A few months ago, my (now ex) sister told me that I deserve every bad thing that has ever happened to me, or will happen to me. Now, perhaps this was spoken in anger, but for her to say something like this when she knows how hard it has been for us to come to terms with James’s disease and the difficult issues we have had to tackle and the decisions we have had to make is just evil. I know for a fact that I would never ever wish this upon even my worst enemy. And yet here I have my sister telling me I deserve it. Whoa! Bye-bye sister! For my very own mother to then tell me to “get over it” when I told them about the comment, well, it didn’t go down too well. I’m sorry, but I will never “get over it”. People just don’t get it, do they? And you hope against hell that at least your own family would understand, or try to.

There are those who are also going through a rough time with their kids, those whose kids have chronic illnesses, and they get it. They understand the fragility of our minds and emotions, they think about what they say BEFORE they say it, and they know exactly what to say in those moments of utter despair. They are our support nets, they catch us when we fall and they help us pick ourselves up off the ground and learn to live again, and we do the same for them. They remind us to keep breathing, because sometimes it all becomes so overwhelming that the involuntary action of breathing actually becomes anything but involuntary, and stop doing it. They remind us to “breathe in, breathe out, breathe in, . . . “. They are part of an exclusive club, a club that has tough entry requirements, a club that normal people will never be a part of.

And then there’s everyone else. The friends and family who try to support, try to comfort, try to sympathise. They do the best they can, they really do try. But these are the people we tend to get upset with most. And then, when we get upset because of something thoughtless they have said or done, we are the ones who are made to feel bad. What so many people seem to forget is, whilst they were shocked and upset when they first heard the news about our child, their lives have continued to move on. Our lives, on the other hand, have stopped. Now, we find ourselves relating to events as “before *disease*” or “after *disease*”. And I guess that’s what makes me so angry. Our lives are still on hold, things haven’t changed for us, we are still grieving, but everyone else’s lives have been able to move on. It’s like people expect us to have “dealt with it” by now. Well here’s a newsflash – we will never deal with it, and we will never be able to move on and live normal lives. We will try to make our lives full of memories, try to show our children as much as possible to give them a lifetime of experiences, and we will shower them with more love than normally possible, but we will never be able to move on, and our lives will never be normal. We are probably some of the angriest people on this planet, so please forgive us if we get upset by simple flippant remarks. Sometimes, it’s the smallest thing that sends us over the edge. It’s just how our mind works. I will never “get over it”. Ever. For such a term to be thrown at me is completely insensitive. It cannot be trivialised, it cannot be compared. If you were in my shoes, you would understand. But you aren’t, so you don’t. Simple.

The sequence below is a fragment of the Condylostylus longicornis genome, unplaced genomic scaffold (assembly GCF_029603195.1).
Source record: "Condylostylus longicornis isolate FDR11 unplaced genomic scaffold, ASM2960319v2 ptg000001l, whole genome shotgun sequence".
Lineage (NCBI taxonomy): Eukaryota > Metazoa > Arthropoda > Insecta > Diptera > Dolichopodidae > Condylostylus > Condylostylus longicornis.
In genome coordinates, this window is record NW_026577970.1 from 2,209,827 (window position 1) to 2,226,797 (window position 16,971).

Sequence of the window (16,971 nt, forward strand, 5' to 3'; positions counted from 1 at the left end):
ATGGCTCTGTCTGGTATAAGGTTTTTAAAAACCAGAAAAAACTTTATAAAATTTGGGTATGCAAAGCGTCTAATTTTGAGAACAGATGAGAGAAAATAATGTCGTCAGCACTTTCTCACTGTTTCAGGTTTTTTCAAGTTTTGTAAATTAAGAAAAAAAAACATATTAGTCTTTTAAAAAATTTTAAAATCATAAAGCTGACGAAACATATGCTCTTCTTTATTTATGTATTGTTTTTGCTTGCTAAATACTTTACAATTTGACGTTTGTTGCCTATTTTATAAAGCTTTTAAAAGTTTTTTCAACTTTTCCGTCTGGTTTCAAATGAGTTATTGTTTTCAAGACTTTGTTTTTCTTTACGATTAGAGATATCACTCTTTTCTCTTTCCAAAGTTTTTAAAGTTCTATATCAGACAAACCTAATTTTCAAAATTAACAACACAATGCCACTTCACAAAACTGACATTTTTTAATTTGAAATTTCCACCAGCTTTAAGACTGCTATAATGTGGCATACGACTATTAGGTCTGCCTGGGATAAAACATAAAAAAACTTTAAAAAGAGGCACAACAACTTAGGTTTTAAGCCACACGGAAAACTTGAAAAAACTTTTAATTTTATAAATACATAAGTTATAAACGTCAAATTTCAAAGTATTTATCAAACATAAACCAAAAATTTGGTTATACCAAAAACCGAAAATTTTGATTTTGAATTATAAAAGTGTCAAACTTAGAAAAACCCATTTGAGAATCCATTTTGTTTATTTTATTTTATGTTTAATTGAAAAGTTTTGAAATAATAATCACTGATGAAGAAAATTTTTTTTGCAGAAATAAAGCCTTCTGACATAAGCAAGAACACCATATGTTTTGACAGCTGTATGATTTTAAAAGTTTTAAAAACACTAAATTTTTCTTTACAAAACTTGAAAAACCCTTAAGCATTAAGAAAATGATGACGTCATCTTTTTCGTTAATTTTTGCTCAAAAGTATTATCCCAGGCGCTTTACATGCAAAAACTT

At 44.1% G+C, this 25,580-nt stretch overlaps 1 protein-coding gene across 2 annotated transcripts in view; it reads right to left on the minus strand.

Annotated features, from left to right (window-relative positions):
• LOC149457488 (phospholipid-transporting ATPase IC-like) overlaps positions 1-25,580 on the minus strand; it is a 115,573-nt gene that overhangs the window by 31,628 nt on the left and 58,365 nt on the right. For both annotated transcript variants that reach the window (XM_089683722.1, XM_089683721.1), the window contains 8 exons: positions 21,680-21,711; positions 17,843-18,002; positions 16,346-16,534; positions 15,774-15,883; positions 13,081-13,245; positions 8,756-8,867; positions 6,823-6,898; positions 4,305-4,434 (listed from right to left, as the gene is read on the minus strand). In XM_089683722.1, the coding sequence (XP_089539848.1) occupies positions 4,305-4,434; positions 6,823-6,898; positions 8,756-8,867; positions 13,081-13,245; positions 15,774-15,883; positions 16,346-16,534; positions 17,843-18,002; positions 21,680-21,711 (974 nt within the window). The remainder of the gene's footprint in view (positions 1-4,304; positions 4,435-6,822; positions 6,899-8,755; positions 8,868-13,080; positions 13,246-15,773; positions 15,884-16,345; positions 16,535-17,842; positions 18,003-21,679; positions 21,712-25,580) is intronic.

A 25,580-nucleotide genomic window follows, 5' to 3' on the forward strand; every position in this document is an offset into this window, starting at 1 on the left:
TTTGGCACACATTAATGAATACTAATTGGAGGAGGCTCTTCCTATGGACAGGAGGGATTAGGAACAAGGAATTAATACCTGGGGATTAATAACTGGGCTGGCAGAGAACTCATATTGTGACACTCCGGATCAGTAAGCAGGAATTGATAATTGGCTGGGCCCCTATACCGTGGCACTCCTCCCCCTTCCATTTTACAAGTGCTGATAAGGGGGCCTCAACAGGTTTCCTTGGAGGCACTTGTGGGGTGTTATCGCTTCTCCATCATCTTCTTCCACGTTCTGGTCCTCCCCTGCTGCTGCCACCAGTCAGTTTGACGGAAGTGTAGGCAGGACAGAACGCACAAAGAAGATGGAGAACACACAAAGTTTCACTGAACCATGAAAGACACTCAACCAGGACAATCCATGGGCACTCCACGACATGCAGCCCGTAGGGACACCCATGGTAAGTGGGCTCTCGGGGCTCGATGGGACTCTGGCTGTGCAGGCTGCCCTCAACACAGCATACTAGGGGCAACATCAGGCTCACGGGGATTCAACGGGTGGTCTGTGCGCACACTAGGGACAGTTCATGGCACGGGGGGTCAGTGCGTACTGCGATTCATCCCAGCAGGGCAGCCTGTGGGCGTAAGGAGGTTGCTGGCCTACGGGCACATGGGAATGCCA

So please forgive me if I seem angry or sad. I want to be happy and carefree, I would give anything to be truly happy and carefree, but it just isn’t going to happen. Life sux, and I am doing my absolute best to “deal with the hand I’ve been dealt”. But please bear with me, with my angry outbursts or my tears, because that’s part of who I am these days. And if you were in my shoes, you would understand.

Friday, 18 February 2011

My first ever blog.

I'm new to this.